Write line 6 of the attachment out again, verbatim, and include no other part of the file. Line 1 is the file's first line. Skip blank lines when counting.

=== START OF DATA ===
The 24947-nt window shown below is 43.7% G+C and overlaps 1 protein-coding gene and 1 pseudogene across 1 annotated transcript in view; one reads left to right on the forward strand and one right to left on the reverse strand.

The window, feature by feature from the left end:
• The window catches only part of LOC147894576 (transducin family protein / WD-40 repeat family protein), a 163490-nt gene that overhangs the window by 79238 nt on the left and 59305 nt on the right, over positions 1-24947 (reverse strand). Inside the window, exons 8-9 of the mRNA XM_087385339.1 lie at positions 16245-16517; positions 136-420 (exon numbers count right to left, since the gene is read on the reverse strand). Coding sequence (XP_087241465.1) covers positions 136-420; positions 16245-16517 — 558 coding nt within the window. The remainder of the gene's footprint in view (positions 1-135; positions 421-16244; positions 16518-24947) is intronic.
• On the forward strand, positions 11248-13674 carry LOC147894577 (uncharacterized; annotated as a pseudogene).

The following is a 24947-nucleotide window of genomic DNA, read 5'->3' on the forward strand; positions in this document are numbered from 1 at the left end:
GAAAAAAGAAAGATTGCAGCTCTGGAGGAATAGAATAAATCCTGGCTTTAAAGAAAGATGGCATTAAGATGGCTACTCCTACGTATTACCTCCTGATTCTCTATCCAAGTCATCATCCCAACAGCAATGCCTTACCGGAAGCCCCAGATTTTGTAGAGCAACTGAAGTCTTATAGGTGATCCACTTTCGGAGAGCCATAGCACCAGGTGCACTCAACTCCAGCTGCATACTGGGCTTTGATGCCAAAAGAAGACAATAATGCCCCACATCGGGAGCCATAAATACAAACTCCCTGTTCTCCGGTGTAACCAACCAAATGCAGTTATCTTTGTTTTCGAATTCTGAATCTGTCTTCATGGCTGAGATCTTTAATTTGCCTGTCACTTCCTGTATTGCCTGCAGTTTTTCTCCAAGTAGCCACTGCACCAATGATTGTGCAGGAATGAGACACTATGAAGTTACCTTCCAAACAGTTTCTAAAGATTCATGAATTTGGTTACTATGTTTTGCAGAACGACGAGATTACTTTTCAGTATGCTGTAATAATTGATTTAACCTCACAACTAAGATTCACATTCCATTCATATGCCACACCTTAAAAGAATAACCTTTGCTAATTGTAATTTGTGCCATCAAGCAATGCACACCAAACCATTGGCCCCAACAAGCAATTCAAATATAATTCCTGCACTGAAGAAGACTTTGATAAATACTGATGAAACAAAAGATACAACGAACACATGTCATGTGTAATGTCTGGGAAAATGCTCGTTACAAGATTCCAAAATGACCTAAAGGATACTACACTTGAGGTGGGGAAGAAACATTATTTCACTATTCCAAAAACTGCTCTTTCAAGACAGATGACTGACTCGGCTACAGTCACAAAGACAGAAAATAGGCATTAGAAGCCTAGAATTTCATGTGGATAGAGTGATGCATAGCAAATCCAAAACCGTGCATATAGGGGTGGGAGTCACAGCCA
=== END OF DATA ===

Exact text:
GAAAAAAGAAAGATTGCAGCTCTGGAGGAATAGAATAAATCCTGGCTTTAAAGAAAGATGGCATTAAGATGGCTACTCCTACGTATTACCTCCTGATTCTCTATCCAAGTCATCATCCCAACAGCAATGCCTTACCGGAAGCCCCAGATTTTGTAGAGCAACTGAAGTCTTATAGGTGATCCACTTTCGGAGAGCCATAGCACCAGGTGCACTCAACTCCAGCTGCATACTGGGCTTTGATGCCAAAAGAAGACAATAATGCCCCACATCGGGAGCCATAAATACAAACTCCCTGTTCTCCGGTGTAACCAACCAAATGCAGTTATCTTTGTTTTCGAATTCTGAATCTGTCTTCATGGCTGAGATCTTTAATTTGCCTGTCACTTCCTGTATTGCCTGCAGTTTTTCTCCAAGTAGCCACTGCACCAATGATTGTGCAGGAATGAGACACTATGAAGTTACCTTCCAAACAGTTTCTAAAGATTCATGAATTTGGTTACTATGTTTTGCAGAACGACGAGATTACTTTTCAGTATGCTGTAATAATTGATTTAACCTCACAACTAAGATTCACATTCCATTCATATGCCACACCTTAAAAGAATAACCTTTGCTAATTGTAATTTGTGCCATCAAGCAATGCACACCAAACCATTGGCCCCAACAAGCAATTCAAATATAATTCCTGCACTGAAGAAGACTTTGATAAATACTGATGAAACAAAAGATACAACGAACACATGTCATGTGTAATGTCTGGGAAAATGCTCGTTACAAGATTCCAAAATGACCTAAAGGATACTACACTTGAGGTGGGGAAGAAACATTATTTCACTATTCCAAAAACTGCTCTTTCAAGACAGATGACTGACTCGGCTACAGTCACAAAGACAGAAAATAGGCATTAGAAGCCTAGAATTTCATGTGGATAGAGTGATGCATAGCAAATCCAAAACCGTGCATATAGGGGTGGGAGTCACAGCCA